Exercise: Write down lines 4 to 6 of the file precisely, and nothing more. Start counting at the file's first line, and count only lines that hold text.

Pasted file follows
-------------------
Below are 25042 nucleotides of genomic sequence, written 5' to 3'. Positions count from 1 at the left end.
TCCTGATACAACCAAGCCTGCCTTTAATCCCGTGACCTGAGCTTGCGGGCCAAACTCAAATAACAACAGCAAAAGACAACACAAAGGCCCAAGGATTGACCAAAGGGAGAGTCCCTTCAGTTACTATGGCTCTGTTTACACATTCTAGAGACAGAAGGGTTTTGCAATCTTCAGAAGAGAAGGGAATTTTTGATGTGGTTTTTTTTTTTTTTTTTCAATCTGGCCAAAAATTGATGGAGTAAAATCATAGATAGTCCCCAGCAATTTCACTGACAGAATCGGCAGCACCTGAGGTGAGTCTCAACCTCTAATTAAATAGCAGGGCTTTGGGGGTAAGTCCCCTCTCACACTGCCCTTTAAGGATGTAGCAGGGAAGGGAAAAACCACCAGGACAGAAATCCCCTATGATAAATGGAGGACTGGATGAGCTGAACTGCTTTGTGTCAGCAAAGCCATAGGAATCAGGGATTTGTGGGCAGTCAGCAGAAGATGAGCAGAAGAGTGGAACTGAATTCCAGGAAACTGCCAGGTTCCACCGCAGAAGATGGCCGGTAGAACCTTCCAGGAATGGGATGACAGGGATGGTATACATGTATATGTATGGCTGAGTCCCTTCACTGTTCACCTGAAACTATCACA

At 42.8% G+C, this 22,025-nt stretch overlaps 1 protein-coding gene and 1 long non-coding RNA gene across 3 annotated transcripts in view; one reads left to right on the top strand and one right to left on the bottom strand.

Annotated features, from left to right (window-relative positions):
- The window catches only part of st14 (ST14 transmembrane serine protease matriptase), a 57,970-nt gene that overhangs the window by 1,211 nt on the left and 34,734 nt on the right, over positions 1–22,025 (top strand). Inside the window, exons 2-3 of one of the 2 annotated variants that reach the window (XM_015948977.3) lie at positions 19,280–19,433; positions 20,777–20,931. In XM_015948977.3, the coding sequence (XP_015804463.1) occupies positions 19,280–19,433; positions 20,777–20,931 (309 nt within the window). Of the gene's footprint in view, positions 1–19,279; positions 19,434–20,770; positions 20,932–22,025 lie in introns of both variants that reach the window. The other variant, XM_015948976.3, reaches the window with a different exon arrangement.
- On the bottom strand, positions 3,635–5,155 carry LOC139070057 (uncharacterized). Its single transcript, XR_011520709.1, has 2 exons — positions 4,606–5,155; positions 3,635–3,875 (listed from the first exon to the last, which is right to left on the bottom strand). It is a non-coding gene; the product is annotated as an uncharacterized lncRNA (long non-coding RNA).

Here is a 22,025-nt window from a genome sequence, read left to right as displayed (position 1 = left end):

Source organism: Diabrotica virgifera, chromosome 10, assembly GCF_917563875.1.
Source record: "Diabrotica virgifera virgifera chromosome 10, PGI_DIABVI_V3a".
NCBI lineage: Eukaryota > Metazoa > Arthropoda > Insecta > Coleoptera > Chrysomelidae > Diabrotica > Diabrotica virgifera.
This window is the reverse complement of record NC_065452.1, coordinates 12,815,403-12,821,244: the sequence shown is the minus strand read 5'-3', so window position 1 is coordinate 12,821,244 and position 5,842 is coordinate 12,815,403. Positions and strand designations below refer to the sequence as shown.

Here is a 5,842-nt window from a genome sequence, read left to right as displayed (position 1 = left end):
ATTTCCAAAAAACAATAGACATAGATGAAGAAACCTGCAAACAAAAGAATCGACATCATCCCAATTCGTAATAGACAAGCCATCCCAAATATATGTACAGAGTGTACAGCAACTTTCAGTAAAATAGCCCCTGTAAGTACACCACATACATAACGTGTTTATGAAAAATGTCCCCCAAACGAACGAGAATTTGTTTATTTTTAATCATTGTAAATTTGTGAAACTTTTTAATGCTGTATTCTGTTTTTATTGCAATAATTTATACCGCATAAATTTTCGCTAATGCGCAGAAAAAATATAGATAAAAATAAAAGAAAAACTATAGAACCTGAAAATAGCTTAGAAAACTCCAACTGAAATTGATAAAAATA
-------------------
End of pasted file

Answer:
Annotated features, from left to right (window-relative positions):
- The window catches only part of st14 (ST14 transmembrane serine protease matriptase), a 57,970-nt gene that overhangs the window by 1,211 nt on the left and 34,734 nt on the right, over positions 1–22,025 (top strand). Inside the window, exons 2-3 of one of the 2 annotated variants that reach the window (XM_015948977.3) lie at positions 19,280–19,433; positions 20,777–20,931. In XM_015948977.3, the coding sequence (XP_015804463.1) occupies positions 19,280–19,433; positions 20,777–20,931 (309 nt within the window). Of the gene's footprint in view, positions 1–19,279; positions 19,434–20,770; positions 20,932–22,025 lie in introns of both variants that reach the window. The other variant, XM_015948976.3, reaches the window with a different exon arrangement.
- On the bottom strand, positions 3,635–5,155 carry LOC139070057 (uncharacterized). Its single transcript, XR_011520709.1, has 2 exons — positions 4,606–5,155; positions 3,635–3,875 (listed from the first exon to the last, which is right to left on the bottom strand). It is a non-coding gene; the product is annotated as an uncharacterized lncRNA (long non-coding RNA).